Never Let Up in Protecting What’s Important: The Johnson Amendment and Nonprofit Nonpartisanship

Printer-friendly version

When an existential threat looms – such as the repeal or weakening of the Johnson Amendment that, for 64 years, has protected the nonprofit community from the destructive forces of divisive partisan politicking – I can’t think of any better advice than the stirring words of Winston Churchill who, in England’s darkest hour, declared:

“We shall defend our island, whatever the cost may be, we shall fight on the beaches,

we shall fight on the landing grounds, we shall fight in the fields and in the streets,

we shall fight in the hills; we shall never surrender."

The threat to the longstanding Johnson Amendment is now as grave as I’ve seen in the last 18 months of intense challenges. After the House passed anti-Johnson Amendment language in a rider to a must-pass spending bill (H.R. 6147), the Senate did not (although not for lack of desire). Now, the fate of the Johnson Amendment and its ability to protect the 501(c)(3) community from the toxicity of partisanship teeters before a House-Senate conference committee. Worse, both relevant subcommittee chairs have sponsored anti-Johnson Amendment legislation seeking to politicize 501(c)(3) organizations.

The conference committee met late last week and again today without resolution. Conferees can (1) keep that controversial language and pass the bill by September 30 (when the current federal fiscal year ends), (2) reject that language and pass a clean bill by September 30, or (3) delay deciding until after the elections. If they delay, a Continuing Resolution will temporarily fund, from October 1 until December 7, all federal operations in spending bills not passed by September 30.  

For some, the ambiguity of the situation – not knowing whether the language will be in or out – raises the question of how much effort charitable nonprofits, houses of worship, and foundations should be exerting at this time to save the Johnson Amendment. Given the possibility that nothing bad may happen right now, the conventional wisdom may be to relax, wait, and see.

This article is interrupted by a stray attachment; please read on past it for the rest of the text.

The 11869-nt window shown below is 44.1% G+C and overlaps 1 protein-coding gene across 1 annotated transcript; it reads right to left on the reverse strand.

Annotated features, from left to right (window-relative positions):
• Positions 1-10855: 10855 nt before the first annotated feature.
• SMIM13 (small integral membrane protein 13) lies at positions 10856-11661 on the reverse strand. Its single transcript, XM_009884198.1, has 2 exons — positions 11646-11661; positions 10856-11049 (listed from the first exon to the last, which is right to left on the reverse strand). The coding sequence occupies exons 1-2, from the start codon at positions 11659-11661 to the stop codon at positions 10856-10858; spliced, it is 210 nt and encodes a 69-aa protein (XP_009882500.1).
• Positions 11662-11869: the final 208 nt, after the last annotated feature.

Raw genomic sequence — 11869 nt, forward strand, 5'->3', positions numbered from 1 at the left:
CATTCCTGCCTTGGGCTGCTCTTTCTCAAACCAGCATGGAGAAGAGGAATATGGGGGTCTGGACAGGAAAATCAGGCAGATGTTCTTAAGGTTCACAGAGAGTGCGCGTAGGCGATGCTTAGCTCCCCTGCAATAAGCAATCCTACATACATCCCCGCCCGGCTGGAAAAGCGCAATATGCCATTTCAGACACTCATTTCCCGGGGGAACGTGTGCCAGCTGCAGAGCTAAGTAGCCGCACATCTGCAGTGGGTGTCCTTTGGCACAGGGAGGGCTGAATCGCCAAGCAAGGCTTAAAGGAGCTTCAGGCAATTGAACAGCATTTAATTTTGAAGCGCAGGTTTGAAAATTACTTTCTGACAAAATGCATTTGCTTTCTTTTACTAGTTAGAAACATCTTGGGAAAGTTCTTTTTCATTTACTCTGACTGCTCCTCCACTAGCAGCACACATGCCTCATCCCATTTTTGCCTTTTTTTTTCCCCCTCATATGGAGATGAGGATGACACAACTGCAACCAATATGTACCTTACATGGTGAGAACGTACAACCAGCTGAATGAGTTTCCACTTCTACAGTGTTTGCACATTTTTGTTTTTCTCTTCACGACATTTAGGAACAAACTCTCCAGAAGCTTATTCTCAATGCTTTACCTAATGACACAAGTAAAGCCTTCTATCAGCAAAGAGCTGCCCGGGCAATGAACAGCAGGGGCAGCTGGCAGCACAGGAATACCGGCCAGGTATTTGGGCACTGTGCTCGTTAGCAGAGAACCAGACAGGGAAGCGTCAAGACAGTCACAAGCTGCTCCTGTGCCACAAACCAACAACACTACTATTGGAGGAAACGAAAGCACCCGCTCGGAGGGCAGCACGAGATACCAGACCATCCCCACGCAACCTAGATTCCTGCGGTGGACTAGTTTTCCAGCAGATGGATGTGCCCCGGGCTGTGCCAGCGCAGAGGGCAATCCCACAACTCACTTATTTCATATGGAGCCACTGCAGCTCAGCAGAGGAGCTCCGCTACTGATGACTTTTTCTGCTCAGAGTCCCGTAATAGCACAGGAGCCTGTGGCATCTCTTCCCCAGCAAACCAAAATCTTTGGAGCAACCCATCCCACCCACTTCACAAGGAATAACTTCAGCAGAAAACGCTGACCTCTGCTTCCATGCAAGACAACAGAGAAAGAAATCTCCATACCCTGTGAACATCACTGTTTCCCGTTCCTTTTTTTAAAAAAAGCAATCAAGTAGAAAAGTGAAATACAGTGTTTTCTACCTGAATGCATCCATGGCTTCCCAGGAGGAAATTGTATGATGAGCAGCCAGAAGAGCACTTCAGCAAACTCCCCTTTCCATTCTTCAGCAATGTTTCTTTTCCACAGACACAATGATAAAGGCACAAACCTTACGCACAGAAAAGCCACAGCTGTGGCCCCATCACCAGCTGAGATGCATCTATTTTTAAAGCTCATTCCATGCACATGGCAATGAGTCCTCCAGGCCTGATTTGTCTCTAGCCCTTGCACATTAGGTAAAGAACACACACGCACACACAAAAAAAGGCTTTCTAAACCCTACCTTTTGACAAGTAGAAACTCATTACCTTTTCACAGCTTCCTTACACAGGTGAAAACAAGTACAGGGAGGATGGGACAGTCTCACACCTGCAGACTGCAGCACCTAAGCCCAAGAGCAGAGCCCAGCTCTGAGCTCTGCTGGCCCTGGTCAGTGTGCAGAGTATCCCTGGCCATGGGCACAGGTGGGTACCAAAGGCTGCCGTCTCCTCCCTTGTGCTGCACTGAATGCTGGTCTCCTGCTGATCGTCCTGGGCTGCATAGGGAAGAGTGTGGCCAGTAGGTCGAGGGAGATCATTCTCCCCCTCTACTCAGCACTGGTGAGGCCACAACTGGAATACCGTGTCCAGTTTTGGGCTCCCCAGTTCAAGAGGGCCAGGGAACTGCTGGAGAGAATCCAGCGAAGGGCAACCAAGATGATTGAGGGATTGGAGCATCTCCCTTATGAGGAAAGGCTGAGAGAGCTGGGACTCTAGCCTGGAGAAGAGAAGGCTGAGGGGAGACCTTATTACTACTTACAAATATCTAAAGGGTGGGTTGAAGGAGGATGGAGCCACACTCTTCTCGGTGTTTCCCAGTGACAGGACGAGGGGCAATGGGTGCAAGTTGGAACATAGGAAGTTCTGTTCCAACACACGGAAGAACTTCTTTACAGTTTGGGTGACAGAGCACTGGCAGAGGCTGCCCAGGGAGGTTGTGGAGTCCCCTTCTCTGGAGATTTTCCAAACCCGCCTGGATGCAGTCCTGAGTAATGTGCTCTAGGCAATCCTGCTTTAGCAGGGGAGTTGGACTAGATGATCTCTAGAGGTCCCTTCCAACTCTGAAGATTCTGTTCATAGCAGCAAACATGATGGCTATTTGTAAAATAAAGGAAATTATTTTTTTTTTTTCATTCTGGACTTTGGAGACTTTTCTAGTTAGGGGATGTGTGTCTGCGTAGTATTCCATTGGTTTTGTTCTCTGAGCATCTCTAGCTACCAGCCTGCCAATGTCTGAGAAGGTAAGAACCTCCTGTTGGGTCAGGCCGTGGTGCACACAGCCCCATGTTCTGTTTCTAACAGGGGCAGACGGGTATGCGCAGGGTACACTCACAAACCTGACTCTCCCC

But, as someone who has lobbied at all levels of government and earned both scars and victories because of last-second legislative power plays, I strongly urge the broad nonprofit community to reject that conventional wisdom and take immediate action.

Here are some real-world lobbying lessons I learned years ago as a partner at a law firm and later as Arizona’s Chief Deputy Attorney General:

  • It’s never over until the final vote is cast. The Senate President introduced and rammed through a contentious bill to further their own political ambitions. The House blocked it. The President started horse-trading, giving up a lot in other bills to get the House to pass the desired bill with minor changes, requiring a return trip for a Senate vote. Relying on conventional wisdom, the President knew that the Senate’s slim majority would pass the bill by one vote. The President also assumed that every member of the Senate majority would be available. Moments before the final vote on the bill was queued up, however, one Senator quietly slipped out and “took a walk.” With the final roll call one vote short of passage, the Senate President held the vote open and frantically ordered searches of the entire Senate building, then the parking lot, and later the broader Capitol complex to find the missing Senator. The bill failed to pass. Lessons: Never let up by assuming you have the votes, and never let up in finding another way to prevail.